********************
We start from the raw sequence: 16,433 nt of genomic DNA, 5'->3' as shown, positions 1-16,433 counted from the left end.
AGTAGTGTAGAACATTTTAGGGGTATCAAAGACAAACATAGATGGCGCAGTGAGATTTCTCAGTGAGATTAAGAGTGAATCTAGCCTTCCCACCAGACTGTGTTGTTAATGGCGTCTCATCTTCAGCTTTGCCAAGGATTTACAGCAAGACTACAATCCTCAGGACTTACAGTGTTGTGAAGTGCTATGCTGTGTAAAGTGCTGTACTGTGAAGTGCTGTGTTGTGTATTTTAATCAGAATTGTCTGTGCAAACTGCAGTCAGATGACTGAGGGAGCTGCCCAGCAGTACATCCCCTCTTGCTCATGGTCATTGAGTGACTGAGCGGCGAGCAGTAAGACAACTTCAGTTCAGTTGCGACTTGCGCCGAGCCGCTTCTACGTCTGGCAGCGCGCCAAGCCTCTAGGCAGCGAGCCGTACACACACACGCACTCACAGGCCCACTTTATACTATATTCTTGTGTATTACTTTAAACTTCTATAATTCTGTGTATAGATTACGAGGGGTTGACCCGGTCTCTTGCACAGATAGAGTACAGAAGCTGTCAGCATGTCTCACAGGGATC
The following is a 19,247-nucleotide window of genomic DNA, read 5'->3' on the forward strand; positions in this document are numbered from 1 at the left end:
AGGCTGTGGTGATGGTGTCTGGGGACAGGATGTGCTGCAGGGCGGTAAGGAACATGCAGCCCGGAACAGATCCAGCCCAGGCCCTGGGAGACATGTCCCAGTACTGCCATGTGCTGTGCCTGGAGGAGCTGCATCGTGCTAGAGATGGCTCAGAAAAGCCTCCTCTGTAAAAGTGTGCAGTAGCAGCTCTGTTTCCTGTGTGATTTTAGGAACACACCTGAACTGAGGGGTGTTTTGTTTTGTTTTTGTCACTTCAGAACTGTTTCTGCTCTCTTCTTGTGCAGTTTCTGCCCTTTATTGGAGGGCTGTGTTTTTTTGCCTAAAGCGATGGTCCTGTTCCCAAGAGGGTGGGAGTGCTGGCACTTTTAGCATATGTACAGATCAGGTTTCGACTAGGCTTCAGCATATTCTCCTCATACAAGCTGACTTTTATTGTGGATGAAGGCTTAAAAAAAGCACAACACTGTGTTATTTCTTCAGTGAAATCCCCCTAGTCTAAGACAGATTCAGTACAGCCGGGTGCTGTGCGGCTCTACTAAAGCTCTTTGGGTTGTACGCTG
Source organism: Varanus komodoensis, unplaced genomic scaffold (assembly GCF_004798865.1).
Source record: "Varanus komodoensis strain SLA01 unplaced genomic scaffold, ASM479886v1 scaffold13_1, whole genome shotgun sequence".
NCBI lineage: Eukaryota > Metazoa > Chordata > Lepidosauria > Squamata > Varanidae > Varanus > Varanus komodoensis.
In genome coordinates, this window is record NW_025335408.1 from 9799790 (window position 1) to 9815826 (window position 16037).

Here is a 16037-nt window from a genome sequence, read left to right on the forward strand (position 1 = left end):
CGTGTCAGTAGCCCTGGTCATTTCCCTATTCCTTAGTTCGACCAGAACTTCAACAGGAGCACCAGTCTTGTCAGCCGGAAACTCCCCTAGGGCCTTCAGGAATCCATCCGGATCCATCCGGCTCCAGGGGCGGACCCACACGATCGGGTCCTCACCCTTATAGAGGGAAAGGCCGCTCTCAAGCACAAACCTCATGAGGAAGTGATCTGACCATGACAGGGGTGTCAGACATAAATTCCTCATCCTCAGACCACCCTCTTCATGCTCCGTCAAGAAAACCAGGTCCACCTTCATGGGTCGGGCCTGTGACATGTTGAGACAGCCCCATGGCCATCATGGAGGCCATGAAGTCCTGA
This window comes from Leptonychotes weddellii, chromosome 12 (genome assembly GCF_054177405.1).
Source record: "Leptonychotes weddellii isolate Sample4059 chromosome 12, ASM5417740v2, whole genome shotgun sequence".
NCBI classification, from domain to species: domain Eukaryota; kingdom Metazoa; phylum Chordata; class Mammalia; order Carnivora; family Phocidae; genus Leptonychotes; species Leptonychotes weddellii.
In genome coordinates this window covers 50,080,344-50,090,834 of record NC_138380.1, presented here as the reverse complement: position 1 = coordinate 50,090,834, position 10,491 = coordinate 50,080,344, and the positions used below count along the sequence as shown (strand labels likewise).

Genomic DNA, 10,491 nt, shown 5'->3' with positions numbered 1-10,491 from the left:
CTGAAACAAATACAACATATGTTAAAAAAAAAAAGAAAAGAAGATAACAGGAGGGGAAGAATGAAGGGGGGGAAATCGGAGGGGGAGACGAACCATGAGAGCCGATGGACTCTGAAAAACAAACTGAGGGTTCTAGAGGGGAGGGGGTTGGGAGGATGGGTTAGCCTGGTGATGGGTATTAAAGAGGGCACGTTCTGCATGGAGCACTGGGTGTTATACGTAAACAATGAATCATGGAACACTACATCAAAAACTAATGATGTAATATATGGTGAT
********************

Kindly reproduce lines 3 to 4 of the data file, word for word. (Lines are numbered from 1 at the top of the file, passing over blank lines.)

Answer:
The following is a 19,247-nucleotide window of genomic DNA, read 5'->3' on the forward strand; positions in this document are numbered from 1 at the left end:
AGGCTGTGGTGATGGTGTCTGGGGACAGGATGTGCTGCAGGGCGGTAAGGAACATGCAGCCCGGAACAGATCCAGCCCAGGCCCTGGGAGACATGTCCCAGTACTGCCATGTGCTGTGCCTGGAGGAGCTGCATCGTGCTAGAGATGGCTCAGAAAAGCCTCCTCTGTAAAAGTGTGCAGTAGCAGCTCTGTTTCCTGTGTGATTTTAGGAACACACCTGAACTGAGGGGTGTTTTGTTTTGTTTTTGTCACTTCAGAACTGTTTCTGCTCTCTTCTTGTGCAGTTTCTGCCCTTTATTGGAGGGCTGTGTTTTTTTGCCTAAAGCGATGGTCCTGTTCCCAAGAGGGTGGGAGTGCTGGCACTTTTAGCATATGTACAGATCAGGTTTCGACTAGGCTTCAGCATATTCTCCTCATACAAGCTGACTTTTATTGTGGATGAAGGCTTAAAAAAAGCACAACACTGTGTTATTTCTTCAGTGAAATCCCCCTAGTCTAAGACAGATTCAGTACAGCCGGGTGCTGTGCGGCTCTACTAAAGCTCTTTGGGTTGTACGCTG